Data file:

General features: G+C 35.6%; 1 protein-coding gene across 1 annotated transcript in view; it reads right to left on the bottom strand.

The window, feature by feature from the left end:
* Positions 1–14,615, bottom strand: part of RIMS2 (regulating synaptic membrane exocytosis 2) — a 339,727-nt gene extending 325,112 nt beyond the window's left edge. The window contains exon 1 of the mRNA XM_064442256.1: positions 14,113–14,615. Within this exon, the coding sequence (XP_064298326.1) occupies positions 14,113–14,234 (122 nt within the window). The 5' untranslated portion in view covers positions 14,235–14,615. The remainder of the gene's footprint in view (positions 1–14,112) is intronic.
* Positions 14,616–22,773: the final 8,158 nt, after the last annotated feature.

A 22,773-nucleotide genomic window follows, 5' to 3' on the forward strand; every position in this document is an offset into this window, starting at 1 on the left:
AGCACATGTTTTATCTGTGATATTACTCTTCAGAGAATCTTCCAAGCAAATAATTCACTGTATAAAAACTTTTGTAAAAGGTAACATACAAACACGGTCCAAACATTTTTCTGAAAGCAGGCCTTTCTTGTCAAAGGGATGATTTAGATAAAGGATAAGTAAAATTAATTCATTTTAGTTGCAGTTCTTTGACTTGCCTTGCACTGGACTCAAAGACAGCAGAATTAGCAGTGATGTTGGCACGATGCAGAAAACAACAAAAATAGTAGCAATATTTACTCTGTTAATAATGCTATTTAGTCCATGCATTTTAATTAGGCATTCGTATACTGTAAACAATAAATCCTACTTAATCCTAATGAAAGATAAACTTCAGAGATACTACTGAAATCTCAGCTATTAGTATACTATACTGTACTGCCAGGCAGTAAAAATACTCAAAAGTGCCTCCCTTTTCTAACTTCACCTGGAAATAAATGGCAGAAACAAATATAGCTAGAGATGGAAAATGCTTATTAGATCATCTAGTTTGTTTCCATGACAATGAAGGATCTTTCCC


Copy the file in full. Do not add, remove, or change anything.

General features: G+C 35.6%; 1 protein-coding gene across 1 annotated transcript in view; it reads right to left on the bottom strand.

The window, feature by feature from the left end:
* Positions 1–14,615, bottom strand: part of RIMS2 (regulating synaptic membrane exocytosis 2) — a 339,727-nt gene extending 325,112 nt beyond the window's left edge. The window contains exon 1 of the mRNA XM_064442256.1: positions 14,113–14,615. Within this exon, the coding sequence (XP_064298326.1) occupies positions 14,113–14,234 (122 nt within the window). The 5' untranslated portion in view covers positions 14,235–14,615. The remainder of the gene's footprint in view (positions 1–14,112) is intronic.
* Positions 14,616–22,773: the final 8,158 nt, after the last annotated feature.

A 22,773-nucleotide genomic window follows, 5' to 3' on the forward strand; every position in this document is an offset into this window, starting at 1 on the left:
AGCACATGTTTTATCTGTGATATTACTCTTCAGAGAATCTTCCAAGCAAATAATTCACTGTATAAAAACTTTTGTAAAAGGTAACATACAAACACGGTCCAAACATTTTTCTGAAAGCAGGCCTTTCTTGTCAAAGGGATGATTTAGATAAAGGATAAGTAAAATTAATTCATTTTAGTTGCAGTTCTTTGACTTGCCTTGCACTGGACTCAAAGACAGCAGAATTAGCAGTGATGTTGGCACGATGCAGAAAACAACAAAAATAGTAGCAATATTTACTCTGTTAATAATGCTATTTAGTCCATGCATTTTAATTAGGCATTCGTATACTGTAAACAATAAATCCTACTTAATCCTAATGAAAGATAAACTTCAGAGATACTACTGAAATCTCAGCTATTAGTATACTATACTGTACTGCCAGGCAGTAAAAATACTCAAAAGTGCCTCCCTTTTCTAACTTCACCTGGAAATAAATGGCAGAAACAAATATAGCTAGAGATGGAAAATGCTTATTAGATCATCTAGTTTGTTTCCATGACAATGAAGGATCTTTCCC